MediaMedia PlanningPeople, Product, and Technology: Planning for 2015

People, Product, and Technology: Planning for 2015

As the new year approaches, it's important to create a simple, strategic plan so that your entire company can be on the same page.

As a technology (and product company) chief executive, I am often asked, “How do you balance the budgetary tradeoff between taking care of your current customers and growing your business?” That challenge manifests itself for many product companies in the question, “How much should we spend on taking care of our current customers versus spending on innovation to fuel growth?” This can be a challenging question, but it doesn’t have to be.

In our business, our customers are everything. Everything we choose to do (and choose not to do) starts with considering the customer. Every decision is made through a customer lens. At the risk of oversimplifying, it really is that simple.

We are knee-deep in our 2015 planning process. When we kicked off the process, we started by updating a simple, one-page strategic plan. In one page we outline the objectives, key initiatives, and metrics we will use to track success. At the top of the plan is a single strategic objective for the year. From that single objective our plan flows. The second line on the page is a description of the culture we need to deliver on that objective – people first (with the right team in place any objective is achievable). The third line is our mission – why do we exist? For what purpose have we gathered this amazing team? The fourth line is a definition of the market we serve. The fifth line is a brief description of our core messaging.

That is the top of the single-page plan. Why does this matter? Why not just jump into actions and metrics? The top half of the plan rallies the company around a common goal, reminds us of who we are, who we serve, and why we serve them. It sets us up to structure the right plan for our team. And, it allows us to answer questions like “How much should we spend on current customer success versus chasing growth with developers?”

The top of our one-page plan looks like this:

Objective: Grow our base of raving Salesfusion fans, our team, and our technology.


  • Our people are our most important asset, followed by our customers and our technology.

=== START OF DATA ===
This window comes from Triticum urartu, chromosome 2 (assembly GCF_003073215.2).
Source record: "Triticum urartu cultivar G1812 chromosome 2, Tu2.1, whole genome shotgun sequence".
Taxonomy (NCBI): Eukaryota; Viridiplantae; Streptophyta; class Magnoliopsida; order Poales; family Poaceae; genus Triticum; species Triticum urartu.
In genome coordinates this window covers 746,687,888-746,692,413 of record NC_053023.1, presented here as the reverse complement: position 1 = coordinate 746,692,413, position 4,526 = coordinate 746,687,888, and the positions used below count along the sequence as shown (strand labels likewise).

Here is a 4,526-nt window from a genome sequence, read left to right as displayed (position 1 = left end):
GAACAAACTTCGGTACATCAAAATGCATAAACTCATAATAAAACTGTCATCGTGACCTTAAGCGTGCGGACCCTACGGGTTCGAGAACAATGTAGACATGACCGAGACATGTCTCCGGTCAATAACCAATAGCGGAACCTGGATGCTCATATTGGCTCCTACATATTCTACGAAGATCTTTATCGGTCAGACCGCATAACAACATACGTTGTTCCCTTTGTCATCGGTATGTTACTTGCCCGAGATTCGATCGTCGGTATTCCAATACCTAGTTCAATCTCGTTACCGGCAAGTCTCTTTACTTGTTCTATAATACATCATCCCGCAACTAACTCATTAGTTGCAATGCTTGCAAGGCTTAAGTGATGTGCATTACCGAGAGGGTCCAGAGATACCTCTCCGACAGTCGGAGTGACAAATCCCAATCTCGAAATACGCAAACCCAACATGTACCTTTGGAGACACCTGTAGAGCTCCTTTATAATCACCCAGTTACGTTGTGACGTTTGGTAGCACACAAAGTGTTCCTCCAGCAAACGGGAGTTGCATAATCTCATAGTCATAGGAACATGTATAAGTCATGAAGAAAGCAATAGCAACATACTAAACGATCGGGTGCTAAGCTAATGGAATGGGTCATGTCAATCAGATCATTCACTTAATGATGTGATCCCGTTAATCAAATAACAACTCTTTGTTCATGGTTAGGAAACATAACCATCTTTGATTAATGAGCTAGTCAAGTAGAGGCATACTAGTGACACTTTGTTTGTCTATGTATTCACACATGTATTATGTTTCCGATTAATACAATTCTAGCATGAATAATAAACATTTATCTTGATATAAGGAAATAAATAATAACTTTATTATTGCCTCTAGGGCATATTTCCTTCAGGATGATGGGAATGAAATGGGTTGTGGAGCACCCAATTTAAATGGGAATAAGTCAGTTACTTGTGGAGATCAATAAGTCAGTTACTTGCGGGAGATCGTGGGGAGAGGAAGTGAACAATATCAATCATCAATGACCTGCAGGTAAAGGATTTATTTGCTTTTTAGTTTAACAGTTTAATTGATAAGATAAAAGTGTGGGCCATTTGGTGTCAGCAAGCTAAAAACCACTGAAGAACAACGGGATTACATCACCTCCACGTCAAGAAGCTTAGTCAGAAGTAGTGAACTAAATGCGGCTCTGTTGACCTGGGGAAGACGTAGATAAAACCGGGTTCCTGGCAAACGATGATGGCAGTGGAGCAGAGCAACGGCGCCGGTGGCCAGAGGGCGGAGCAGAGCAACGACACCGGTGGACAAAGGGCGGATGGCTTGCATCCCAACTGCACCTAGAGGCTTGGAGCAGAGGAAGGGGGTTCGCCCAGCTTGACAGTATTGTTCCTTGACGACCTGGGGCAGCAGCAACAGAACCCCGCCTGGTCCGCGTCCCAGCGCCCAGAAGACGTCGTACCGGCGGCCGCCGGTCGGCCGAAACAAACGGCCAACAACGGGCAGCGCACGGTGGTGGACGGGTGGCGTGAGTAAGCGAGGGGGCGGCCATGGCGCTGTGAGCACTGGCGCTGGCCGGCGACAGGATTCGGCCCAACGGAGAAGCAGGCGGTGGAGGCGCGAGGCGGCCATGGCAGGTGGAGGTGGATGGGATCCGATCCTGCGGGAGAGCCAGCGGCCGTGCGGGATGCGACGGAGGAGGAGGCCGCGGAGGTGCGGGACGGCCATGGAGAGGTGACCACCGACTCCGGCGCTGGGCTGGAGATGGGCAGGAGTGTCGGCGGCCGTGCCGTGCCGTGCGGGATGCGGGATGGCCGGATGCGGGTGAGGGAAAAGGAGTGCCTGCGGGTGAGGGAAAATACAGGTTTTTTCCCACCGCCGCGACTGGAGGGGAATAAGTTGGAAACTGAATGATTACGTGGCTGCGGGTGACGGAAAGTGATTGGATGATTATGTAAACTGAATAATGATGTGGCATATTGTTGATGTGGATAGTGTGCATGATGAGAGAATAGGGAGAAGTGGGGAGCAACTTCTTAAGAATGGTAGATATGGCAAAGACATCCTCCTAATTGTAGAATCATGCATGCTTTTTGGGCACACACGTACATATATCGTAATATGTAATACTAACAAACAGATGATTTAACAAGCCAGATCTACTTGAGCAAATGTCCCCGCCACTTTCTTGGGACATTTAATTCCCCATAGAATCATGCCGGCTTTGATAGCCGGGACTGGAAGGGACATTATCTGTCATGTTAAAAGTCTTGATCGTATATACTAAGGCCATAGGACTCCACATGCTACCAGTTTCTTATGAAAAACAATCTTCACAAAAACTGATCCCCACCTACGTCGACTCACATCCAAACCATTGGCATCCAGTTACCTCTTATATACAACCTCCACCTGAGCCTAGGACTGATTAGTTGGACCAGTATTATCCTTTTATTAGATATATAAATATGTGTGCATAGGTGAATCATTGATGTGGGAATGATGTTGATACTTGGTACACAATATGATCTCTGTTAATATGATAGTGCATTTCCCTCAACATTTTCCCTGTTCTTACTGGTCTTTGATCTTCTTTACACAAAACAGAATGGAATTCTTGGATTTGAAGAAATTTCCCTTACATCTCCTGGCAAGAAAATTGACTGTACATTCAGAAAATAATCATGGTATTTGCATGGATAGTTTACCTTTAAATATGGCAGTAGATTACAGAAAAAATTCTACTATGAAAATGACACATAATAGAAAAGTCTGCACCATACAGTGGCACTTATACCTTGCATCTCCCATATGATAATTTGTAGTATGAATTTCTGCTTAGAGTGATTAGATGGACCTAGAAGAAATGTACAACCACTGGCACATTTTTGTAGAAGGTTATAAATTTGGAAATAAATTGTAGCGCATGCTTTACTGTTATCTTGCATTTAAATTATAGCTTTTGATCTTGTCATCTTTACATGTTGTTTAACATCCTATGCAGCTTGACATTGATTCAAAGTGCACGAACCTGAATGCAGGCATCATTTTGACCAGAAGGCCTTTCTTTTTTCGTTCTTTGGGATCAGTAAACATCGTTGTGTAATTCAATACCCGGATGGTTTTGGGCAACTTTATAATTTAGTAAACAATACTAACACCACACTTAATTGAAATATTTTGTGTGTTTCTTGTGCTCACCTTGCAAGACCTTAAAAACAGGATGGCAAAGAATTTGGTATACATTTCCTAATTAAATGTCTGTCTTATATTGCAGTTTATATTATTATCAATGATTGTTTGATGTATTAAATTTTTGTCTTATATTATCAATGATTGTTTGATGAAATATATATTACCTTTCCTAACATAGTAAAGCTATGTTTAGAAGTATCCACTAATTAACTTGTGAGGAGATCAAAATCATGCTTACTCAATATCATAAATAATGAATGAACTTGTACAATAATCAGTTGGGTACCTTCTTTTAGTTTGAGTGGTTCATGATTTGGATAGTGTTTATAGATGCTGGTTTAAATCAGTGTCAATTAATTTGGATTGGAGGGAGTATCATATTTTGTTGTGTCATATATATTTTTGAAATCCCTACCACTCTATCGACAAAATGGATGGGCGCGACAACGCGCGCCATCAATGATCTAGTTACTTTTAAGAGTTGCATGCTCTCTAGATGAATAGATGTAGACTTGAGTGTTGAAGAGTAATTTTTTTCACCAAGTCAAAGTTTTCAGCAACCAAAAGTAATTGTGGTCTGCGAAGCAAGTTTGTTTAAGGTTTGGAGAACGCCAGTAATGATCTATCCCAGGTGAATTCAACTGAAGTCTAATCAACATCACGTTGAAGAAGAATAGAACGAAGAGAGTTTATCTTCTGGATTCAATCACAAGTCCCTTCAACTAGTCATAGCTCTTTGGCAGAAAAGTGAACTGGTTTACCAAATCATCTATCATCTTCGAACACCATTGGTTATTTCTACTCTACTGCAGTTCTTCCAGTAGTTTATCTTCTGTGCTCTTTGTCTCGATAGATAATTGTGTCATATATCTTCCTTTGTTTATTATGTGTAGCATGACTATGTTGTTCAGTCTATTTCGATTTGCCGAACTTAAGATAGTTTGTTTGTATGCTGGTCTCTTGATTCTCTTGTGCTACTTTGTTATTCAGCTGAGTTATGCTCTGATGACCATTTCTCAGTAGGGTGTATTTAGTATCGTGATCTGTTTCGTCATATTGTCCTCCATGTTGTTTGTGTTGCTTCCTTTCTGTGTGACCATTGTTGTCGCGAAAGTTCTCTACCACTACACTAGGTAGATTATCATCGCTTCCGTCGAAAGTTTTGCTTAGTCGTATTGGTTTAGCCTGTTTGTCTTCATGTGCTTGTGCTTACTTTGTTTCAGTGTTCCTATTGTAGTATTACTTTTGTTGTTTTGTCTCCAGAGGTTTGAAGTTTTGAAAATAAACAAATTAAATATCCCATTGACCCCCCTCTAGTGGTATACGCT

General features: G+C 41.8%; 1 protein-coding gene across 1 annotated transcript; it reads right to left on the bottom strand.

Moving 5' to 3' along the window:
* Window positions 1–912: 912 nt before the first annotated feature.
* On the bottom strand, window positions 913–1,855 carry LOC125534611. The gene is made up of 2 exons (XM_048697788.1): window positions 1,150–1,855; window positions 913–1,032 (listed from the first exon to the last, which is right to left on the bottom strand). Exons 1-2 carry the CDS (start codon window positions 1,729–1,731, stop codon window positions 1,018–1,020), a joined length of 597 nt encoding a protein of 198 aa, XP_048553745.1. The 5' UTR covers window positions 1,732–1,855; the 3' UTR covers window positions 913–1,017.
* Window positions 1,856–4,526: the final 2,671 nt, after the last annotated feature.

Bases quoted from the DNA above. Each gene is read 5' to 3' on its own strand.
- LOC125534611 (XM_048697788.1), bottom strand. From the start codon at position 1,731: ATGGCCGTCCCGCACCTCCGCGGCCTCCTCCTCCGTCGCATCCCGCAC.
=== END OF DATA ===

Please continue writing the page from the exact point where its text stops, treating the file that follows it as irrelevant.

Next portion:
• As such, we are committed to doing the right thing for our people, our customers, and our technology.
  • Our people are smart, inquisitive, driven, eager, and focused on our customers’ success.
  • Company success flows from customer success. Personal success flows from company success.

Mission: We exist to help marketing and sales teams deliver more revenue together.

Market: B2B companies in the SMB space


  • The best performing marketing and sales teams (as measured in revenue results) cite tight marketing and sales alignment as a core reason for their performance.
  • The best way to tightly align marketing and sales teams is to tightly align the systems those teams live in every day – the marketing automation platform (MAP) and the sales automation platform (CRM).
  • Salesfusion is the marketing automation platform that most tightly integrates (aligns) with a company’s CRM.
  • Customers choose Salesfusion because we have the best team and technology solution for aligning marketing and sales teams.
  • Customers stay with Salesfusion because our service and product UX are unmatched.

From here we build our plan by team: marketing, sales, services, and product. Each team outlines their team objective (in support of the company objective), their team priorities (again in support of the company objective), and the three to five key activities that will drive success against those priorities.

For product, like every other area of our business, we take our cue from our customers. We know that successful customers breed raving fans. Product planning starts with the question, “What do our customers need to be successful?” We don’t wrestle with a ratio of how much to spend on our base of customers versus building for new customers. We focus on delivering for our current customers while listening carefully to our prospects and our market. We know our market. Our new customers look a lot like our base. We are confident that making our current customers successful is the key to growing our business. There is not a tradeoff here. There is only an order of priority. Raving fans tell others about their experience far faster and more effectively than we ever could.

By focusing on a single objective (to grow our raving fan base), we deliver innovation for our current base and maximize our potential to grow. As such, we focus our marketing efforts as much on our base of customers as we do on new customers. Like each team in our company, we start our marketing plan with a focus on growing a base of raving fans. For marketing this starts with a simple mission: “attract and retain the right customers with the right message and promise.”

Marketing teams sit at the hub of enabling this kind of customer-focused approach to planning and innovation. Marketing can lead this process by developing and consistently delivering the right message to your customers. Further, marketing should set engagement goals and track their progress by including customer engagement in their metrics. Key metrics to incorporate into the plan should include measurement of net promoter score, nurture engagement (for example engagement with a customer newsletter), customer training, event attendance, etc. The only mistake that marketers can make here is not focusing on customer marketing enough.

Image via Shutterstock.


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